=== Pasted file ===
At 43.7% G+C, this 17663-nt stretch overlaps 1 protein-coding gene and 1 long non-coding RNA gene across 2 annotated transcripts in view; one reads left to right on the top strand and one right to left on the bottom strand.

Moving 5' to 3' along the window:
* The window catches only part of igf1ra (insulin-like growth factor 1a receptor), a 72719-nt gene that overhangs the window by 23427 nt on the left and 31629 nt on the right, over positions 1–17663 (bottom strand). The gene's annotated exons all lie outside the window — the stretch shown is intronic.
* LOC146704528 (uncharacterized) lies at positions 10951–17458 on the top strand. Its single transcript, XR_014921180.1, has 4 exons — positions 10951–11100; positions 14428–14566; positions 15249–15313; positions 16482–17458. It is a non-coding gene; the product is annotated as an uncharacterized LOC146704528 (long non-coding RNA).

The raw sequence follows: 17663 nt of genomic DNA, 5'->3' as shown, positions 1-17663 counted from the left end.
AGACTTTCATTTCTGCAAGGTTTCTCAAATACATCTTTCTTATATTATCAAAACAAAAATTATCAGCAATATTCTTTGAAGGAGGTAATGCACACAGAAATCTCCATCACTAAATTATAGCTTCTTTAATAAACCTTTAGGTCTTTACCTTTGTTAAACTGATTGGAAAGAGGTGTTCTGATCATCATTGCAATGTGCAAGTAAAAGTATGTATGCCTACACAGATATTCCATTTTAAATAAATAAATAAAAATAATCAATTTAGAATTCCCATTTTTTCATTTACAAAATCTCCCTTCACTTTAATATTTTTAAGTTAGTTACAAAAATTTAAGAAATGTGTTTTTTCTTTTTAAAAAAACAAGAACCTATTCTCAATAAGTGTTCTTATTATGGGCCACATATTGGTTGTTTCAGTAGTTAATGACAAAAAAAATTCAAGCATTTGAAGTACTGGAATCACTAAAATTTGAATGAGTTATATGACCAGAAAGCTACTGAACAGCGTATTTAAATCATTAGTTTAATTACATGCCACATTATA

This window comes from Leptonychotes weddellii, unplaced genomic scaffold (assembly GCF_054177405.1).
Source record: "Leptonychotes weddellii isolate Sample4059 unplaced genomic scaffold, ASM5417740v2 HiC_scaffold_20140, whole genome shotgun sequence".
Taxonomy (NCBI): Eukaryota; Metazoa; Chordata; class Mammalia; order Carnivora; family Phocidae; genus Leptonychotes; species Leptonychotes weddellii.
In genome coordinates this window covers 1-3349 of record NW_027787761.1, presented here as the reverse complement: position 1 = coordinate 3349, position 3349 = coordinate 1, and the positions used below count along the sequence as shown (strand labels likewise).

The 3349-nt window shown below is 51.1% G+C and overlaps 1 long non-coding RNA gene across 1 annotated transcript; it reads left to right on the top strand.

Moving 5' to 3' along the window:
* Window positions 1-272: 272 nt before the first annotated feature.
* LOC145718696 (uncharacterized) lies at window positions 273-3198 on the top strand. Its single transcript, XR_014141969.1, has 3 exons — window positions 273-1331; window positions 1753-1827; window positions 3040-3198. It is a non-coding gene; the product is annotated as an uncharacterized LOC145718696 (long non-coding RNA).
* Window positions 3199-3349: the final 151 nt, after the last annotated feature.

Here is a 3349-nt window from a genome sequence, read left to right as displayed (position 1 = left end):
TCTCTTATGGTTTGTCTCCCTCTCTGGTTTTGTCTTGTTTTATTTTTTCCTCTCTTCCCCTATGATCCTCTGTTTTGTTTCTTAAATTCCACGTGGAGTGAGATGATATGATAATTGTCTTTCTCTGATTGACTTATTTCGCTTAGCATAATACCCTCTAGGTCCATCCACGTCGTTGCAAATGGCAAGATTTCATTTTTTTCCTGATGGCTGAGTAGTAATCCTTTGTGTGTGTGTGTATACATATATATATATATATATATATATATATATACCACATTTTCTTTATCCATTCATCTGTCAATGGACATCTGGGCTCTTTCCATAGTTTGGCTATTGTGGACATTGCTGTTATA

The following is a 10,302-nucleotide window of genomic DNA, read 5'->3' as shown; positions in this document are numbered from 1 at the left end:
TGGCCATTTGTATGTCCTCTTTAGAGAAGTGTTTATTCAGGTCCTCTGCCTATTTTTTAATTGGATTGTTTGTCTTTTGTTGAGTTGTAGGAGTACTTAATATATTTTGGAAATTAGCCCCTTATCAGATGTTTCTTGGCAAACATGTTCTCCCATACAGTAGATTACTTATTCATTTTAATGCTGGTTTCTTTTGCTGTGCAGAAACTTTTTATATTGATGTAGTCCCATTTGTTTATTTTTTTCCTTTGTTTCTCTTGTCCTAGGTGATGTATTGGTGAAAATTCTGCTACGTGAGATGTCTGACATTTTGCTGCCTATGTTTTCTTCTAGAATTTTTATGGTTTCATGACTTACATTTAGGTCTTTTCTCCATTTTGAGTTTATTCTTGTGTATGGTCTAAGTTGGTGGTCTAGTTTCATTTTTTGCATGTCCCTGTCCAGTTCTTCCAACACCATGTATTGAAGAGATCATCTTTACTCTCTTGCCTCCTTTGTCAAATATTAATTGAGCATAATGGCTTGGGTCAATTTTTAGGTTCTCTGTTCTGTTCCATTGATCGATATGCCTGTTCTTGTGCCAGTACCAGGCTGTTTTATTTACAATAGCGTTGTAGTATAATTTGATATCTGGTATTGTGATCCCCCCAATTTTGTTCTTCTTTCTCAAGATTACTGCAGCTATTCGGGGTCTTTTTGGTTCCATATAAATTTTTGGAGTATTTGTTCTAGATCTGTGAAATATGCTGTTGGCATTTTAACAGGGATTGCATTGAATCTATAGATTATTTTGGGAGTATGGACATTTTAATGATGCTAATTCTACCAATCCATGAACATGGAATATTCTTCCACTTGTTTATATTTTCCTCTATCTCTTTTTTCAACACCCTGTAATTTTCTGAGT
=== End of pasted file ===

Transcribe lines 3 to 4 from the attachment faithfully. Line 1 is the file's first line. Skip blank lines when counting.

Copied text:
* The window catches only part of igf1ra (insulin-like growth factor 1a receptor), a 72719-nt gene that overhangs the window by 23427 nt on the left and 31629 nt on the right, over positions 1–17663 (bottom strand). The gene's annotated exons all lie outside the window — the stretch shown is intronic.
* LOC146704528 (uncharacterized) lies at positions 10951–17458 on the top strand. Its single transcript, XR_014921180.1, has 4 exons — positions 10951–11100; positions 14428–14566; positions 15249–15313; positions 16482–17458. It is a non-coding gene; the product is annotated as an uncharacterized LOC146704528 (long non-coding RNA).